methods (i.e., thresholding the correlation and graphical lasso algorithm) are suscepti-
ble to errors.
In area of software evaluation, Whiting et al. [12] contributed in creating fully
synthesised data to test visual analytics applications. Their main aim was to enable
tool developers to determine the effectiveness of their software within an acceptable
time frame. Similarly, Babaee and her colleague [13] have introduced the use of syn-
thetic 2D X-ray images to validate medical image processing applications. Initially, a
model of an organ is created using modelling software, then the model converted to
computerised tomography image (CT) through assigning a proper Hounsfield unit to
each voxel. As they have reported, this method may provide a ground truth data for
researchers to validate their proposed medical image processing methods.
In another study, the researchers were targeting imbalanced learning problems.
They have used a Kernel density estimation method to construct partially synthesised
oversampling approach to address imbalanced class distribution in a particular data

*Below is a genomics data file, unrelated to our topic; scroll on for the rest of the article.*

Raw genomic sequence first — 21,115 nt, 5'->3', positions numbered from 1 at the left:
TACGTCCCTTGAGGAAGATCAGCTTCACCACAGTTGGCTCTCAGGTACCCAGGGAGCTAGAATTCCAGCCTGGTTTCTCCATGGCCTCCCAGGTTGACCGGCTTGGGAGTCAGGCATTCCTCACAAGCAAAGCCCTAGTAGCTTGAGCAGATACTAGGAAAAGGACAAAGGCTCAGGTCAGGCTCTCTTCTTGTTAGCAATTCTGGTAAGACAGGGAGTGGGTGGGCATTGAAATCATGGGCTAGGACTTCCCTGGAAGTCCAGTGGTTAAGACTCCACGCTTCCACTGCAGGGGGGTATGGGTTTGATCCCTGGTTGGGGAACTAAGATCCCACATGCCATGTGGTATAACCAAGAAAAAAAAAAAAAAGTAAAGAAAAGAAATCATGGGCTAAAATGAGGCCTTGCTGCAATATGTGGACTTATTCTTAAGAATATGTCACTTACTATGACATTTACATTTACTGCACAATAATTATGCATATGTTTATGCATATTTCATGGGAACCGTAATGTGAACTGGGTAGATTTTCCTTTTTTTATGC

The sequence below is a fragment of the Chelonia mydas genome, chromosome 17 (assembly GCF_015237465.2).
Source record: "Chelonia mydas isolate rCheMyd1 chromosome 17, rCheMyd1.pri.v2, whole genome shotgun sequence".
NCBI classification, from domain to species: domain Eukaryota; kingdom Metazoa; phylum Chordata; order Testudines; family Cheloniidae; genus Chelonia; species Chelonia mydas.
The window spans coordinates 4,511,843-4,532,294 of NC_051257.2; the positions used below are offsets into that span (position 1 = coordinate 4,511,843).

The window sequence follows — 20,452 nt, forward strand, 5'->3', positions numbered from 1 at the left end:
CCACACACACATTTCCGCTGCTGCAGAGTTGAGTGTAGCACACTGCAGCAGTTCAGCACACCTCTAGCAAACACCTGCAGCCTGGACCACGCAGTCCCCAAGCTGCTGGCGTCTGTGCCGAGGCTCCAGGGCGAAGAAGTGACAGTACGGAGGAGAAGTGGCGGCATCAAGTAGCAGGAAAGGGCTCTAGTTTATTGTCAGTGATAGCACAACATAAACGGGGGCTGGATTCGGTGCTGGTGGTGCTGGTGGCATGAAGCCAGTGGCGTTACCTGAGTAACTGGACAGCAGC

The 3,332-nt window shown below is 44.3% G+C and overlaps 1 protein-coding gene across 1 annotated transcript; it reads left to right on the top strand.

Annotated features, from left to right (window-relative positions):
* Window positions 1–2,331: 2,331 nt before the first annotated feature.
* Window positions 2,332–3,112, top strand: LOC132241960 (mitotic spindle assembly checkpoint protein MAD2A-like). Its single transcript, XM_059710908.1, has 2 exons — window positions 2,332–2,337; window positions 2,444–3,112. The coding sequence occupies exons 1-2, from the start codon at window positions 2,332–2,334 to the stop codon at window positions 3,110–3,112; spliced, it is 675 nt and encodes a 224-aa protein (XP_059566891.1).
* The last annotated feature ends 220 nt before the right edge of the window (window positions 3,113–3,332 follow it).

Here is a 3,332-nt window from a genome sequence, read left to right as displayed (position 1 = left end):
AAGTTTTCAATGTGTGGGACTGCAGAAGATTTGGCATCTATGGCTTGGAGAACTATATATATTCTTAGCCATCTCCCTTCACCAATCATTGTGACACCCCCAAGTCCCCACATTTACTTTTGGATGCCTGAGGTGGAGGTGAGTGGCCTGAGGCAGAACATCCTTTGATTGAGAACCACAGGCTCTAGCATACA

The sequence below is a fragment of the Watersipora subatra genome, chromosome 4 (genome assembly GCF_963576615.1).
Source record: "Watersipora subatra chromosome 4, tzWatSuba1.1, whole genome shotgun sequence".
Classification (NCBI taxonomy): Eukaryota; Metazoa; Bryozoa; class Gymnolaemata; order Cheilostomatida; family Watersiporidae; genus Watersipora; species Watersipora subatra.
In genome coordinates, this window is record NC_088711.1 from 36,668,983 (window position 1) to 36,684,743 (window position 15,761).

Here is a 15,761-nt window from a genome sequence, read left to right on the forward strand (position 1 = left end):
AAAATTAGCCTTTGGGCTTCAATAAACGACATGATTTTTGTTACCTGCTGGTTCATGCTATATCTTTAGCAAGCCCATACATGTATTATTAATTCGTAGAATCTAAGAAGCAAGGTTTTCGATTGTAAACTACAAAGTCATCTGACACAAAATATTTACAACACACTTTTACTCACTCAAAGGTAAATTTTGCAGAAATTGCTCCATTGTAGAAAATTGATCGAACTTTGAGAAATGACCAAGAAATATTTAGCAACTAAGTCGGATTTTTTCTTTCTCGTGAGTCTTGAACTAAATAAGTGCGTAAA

set. The experiment and evaluation was conducted using different medical related
datasets with promising results [14]. Finally, Park and his partners have introduced a
non-parametric systematic data for privacy protection of healthcare data. As they have
claimed, their proposed method synthesises artificial records while maintaining the
statistical features of the original records to the maximum extent possible. Using dif-
ferent data mining and statistical analysis methods, they have concluded that the syn-
thetic dataset delivers results that largely similar to the original dataset [15].
3 Materials and Methods
3.1 Dataset
The experiment conducted using a partially synthesised data, which consists of
two parts. First, real-world observations (i.e., risk factors), which represents 85.72%
of the data. This part includes six risk factors extracted from the Cleveland Clinic
Foundation heart disease dataset, which is available online at [16]. These risk factors
are patient’s age, gender, resting blood pressure, serum cholesterol, fasting blood
sugar and maximum heart rate. This study selects these risk factors according to so-
phisticated researches in cardiovascular disease. As presented in the Framingham
heart study, which predicting risk factors of cardiovascular disease for 30 years, pa-
tient's age, gender, blood pressure, serum cholesterol and blood sugar are considered
standard risk factors [17]. Another long-term follow-up study on healthy individuals
aged 25-74 years found that a high resting heart rate is an independent risk factor for
coronary artery disease incidence or mortality among white and black individuals
[18]. This part of data (i.e., real-world observations) consists of 297 consistent in-